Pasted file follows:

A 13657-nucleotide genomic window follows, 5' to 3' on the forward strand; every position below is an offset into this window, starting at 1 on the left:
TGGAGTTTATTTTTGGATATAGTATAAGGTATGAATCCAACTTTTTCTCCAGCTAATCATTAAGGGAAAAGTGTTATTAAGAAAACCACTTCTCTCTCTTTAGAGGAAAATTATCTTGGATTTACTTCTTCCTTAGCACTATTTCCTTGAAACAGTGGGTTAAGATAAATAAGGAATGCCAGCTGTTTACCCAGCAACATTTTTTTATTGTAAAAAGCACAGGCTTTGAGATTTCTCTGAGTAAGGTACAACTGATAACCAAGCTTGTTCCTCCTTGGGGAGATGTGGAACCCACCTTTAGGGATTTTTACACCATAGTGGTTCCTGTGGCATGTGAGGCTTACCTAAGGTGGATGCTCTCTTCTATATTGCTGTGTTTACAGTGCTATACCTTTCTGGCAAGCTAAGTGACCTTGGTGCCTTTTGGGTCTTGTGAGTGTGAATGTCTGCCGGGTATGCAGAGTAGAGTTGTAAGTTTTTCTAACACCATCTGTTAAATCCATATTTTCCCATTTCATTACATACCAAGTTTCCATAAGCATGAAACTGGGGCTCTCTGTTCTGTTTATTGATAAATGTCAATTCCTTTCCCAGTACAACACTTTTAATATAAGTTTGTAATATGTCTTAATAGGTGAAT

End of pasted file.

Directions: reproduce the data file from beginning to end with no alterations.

A 13657-nucleotide genomic window follows, 5' to 3' on the forward strand; every position below is an offset into this window, starting at 1 on the left:
TGGAGTTTATTTTTGGATATAGTATAAGGTATGAATCCAACTTTTTCTCCAGCTAATCATTAAGGGAAAAGTGTTATTAAGAAAACCACTTCTCTCTCTTTAGAGGAAAATTATCTTGGATTTACTTCTTCCTTAGCACTATTTCCTTGAAACAGTGGGTTAAGATAAATAAGGAATGCCAGCTGTTTACCCAGCAACATTTTTTTATTGTAAAAAGCACAGGCTTTGAGATTTCTCTGAGTAAGGTACAACTGATAACCAAGCTTGTTCCTCCTTGGGGAGATGTGGAACCCACCTTTAGGGATTTTTACACCATAGTGGTTCCTGTGGCATGTGAGGCTTACCTAAGGTGGATGCTCTCTTCTATATTGCTGTGTTTACAGTGCTATACCTTTCTGGCAAGCTAAGTGACCTTGGTGCCTTTTGGGTCTTGTGAGTGTGAATGTCTGCCGGGTATGCAGAGTAGAGTTGTAAGTTTTTCTAACACCATCTGTTAAATCCATATTTTCCCATTTCATTACATACCAAGTTTCCATAAGCATGAAACTGGGGCTCTCTGTTCTGTTTATTGATAAATGTCAATTCCTTTCCCAGTACAACACTTTTAATATAAGTTTGTAATATGTCTTAATAGGTGAAT